Also, you can ask your friends and family to share your book on their social networks, but will that really move the needle on book sales? It might, if their audience resonates with your book. But in all likelihood they may not have a reach to your readers. So any support from friends and family should be a bonus, not a marketing cornerstone.
Lie #6: I’m a writer, not a marketing person.
You’d better be both because publishing is a business.
When I first started my business, there were a lot of things I didn’t like doing, but initially I did them all. Eventually I was able to make enough revenue that I could start hiring people to do some of the stuff I wasn’t very good at, but at first it’s all you. Even if you hire a marketing company to help you, you should always be engaged in your own success because very few people can afford professional help full time, and for the long haul.
Lie #7: If my book hasn’t taken off in the first month, it probably won’t take off at all.
This is completely untrue. Some books take time, and others take a lot of time. When we work on book marketing campaigns, we sometimes see books that just take off while others take awhile. How much time? Well, that’s anyone’s guess. But keep in mind that most of the more successful campaigns are built on the long runway of book promotion. What’s that? Well, if you’ve ever flown in a plane you know that most planes need a long runway to take off, right? Book promotion is a lot the same way. You need a good head of steam, and a long runway before your book will start to soar.
Lie #8: I’m doing all the right things and my books aren’t selling.
Then you probably aren’t doing all the right things. Maybe it’s time for a solid assessment of what you could be doing more of. Is your book cover strong enough? Is your book synopsis pulling in readers? Do you have enough reviews?
If you answered “not sure” to these three questions, then you probably aren’t doing enough and should add a few more things to your marketing activities. Alternatively, you could spend some coaching time with a professional to get a sense of what else you might be able to do to pull in more attention to your book.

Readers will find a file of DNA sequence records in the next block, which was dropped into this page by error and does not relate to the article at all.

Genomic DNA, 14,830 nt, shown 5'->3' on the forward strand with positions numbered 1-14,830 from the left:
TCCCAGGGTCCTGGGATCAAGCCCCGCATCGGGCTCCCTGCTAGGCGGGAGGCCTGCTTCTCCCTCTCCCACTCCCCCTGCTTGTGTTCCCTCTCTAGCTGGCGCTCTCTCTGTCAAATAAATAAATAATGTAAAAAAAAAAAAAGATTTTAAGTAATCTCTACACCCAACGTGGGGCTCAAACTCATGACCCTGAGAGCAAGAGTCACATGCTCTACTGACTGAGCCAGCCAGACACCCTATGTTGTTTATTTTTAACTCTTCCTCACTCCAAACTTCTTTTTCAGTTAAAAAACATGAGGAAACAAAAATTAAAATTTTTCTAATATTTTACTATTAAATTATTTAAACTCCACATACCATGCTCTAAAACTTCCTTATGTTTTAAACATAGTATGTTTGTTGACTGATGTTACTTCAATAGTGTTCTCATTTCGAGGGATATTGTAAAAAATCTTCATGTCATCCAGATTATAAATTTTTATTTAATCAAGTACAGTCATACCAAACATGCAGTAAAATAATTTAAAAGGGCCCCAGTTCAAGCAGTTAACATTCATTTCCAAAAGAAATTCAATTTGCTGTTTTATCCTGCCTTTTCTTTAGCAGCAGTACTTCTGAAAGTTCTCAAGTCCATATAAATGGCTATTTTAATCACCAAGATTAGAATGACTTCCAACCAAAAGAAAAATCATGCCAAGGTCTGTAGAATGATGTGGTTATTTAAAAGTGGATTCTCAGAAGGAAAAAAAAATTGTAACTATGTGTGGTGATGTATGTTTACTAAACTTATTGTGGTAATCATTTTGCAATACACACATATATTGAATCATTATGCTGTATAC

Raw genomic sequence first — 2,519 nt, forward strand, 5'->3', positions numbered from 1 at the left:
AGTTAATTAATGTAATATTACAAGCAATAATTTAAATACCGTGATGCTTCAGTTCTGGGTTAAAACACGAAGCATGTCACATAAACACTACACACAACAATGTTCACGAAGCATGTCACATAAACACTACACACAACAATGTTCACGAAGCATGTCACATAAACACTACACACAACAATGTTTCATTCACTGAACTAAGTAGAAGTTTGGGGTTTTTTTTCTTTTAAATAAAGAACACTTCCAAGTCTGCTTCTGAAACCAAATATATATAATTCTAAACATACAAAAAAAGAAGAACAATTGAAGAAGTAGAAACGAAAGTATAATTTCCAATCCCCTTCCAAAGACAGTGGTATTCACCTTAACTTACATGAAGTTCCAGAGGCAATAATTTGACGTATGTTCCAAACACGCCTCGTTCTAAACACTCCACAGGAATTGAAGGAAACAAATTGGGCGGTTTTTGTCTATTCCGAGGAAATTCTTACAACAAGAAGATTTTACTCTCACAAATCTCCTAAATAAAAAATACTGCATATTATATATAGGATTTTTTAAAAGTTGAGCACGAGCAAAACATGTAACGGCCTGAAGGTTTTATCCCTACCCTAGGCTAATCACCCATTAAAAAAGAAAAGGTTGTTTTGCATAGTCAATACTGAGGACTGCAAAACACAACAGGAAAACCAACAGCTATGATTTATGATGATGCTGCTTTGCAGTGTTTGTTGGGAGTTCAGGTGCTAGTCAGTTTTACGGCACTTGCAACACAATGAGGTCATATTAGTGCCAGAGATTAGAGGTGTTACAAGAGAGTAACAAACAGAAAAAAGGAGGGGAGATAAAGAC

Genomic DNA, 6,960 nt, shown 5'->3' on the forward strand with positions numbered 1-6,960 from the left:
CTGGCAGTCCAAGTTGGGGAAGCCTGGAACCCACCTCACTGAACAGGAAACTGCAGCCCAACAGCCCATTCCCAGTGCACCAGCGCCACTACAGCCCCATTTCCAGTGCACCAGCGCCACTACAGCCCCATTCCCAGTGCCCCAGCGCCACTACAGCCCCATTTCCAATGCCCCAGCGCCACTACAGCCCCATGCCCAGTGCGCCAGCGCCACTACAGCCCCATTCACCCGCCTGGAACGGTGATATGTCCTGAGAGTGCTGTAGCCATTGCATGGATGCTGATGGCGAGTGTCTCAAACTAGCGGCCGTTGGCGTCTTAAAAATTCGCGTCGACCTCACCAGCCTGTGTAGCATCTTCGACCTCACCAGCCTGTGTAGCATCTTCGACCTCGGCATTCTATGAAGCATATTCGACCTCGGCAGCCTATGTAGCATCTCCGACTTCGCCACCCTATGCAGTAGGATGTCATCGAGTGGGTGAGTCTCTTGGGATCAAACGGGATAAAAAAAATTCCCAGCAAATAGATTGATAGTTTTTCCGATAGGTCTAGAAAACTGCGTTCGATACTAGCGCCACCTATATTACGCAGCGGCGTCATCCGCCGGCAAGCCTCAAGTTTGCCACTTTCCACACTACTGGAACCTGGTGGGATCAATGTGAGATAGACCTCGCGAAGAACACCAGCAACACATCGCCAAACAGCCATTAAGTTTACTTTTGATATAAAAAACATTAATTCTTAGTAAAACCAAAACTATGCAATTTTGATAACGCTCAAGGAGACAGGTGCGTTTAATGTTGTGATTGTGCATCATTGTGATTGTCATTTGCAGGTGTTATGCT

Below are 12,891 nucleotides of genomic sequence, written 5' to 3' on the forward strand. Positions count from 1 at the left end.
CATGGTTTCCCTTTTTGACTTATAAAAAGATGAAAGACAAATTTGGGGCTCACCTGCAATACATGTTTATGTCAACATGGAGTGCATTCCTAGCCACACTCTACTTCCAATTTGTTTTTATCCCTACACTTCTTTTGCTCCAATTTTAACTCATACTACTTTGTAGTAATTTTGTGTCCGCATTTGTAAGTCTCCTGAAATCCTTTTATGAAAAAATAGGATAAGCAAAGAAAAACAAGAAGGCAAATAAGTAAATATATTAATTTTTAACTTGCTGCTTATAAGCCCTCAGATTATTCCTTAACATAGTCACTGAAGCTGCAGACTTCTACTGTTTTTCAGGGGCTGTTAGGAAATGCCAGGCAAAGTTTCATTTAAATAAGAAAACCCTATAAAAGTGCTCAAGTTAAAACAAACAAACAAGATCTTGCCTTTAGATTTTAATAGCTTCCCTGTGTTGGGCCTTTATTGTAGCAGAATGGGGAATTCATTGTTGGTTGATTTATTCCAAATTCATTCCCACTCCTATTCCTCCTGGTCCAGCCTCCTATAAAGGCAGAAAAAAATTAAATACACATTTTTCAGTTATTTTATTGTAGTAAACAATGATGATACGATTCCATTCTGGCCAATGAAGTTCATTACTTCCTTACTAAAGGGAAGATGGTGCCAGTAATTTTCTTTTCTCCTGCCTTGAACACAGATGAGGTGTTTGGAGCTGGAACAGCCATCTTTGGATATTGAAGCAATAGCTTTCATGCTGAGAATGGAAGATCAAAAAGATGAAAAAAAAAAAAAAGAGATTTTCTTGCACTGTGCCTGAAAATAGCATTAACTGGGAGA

Lie #9: I’m going to write one book and see what happens.
I can understand just wanting to write one book, but my advice is to write more if you want to be an author for a living. You can’t stop with one book. Always have something else in the funnel to give to your readers. Most first books don’t sell like gangbusters. Some don’t sell well at all. But the second book, once it’s out there, often helps to sell your first and so on. This works even if the books aren’t in a series. None of my books are a series, per se, but each book release helps to revive interest in my backlist.
Lie #10: Each marketing effort I do should pay for itself.
Let’s face it, most marketing efforts don’t pay for themselves. Most marketing efforts do well because there are several pieces of marketing going on at the same time. Assessing whether one thing you did in marketing was successful is often pretty tough to do, which is why I recommend that you have several things going on concurrently. Plus the old adage still rings true, that buyers need on average, at least 7 impressions with a product before they buy it, so don’t assume you’ll be an exception to the rule.
At the end of the day this list of book marketing lies sums up some all too common excuses that are preventing authors from being successful. Yes, it’s hard work. But starting any business is hard work. And if you didn’t realize that becoming an author was the same as starting a business, this article is even more important to your continued success!
I want to encourage you to turn problems, or roadblocks, into opportunities.
If something isn’t working, find a new way to go about it, or replace it with something new that make end up working really well for you.
If you don’t know how to do something, learn. Knowledge is power and pretty much required for success. Have more book marketing lies I forgot? Or that you think should be included? Feel free to add them in the comments section! And if you found this helpful, be sure to share!
And if you’re unsure of next steps you can certainly check out our assessment, where we’ll give you some in-depth feedback on key areas of your platform, and what you can be doing to improve your position in the market!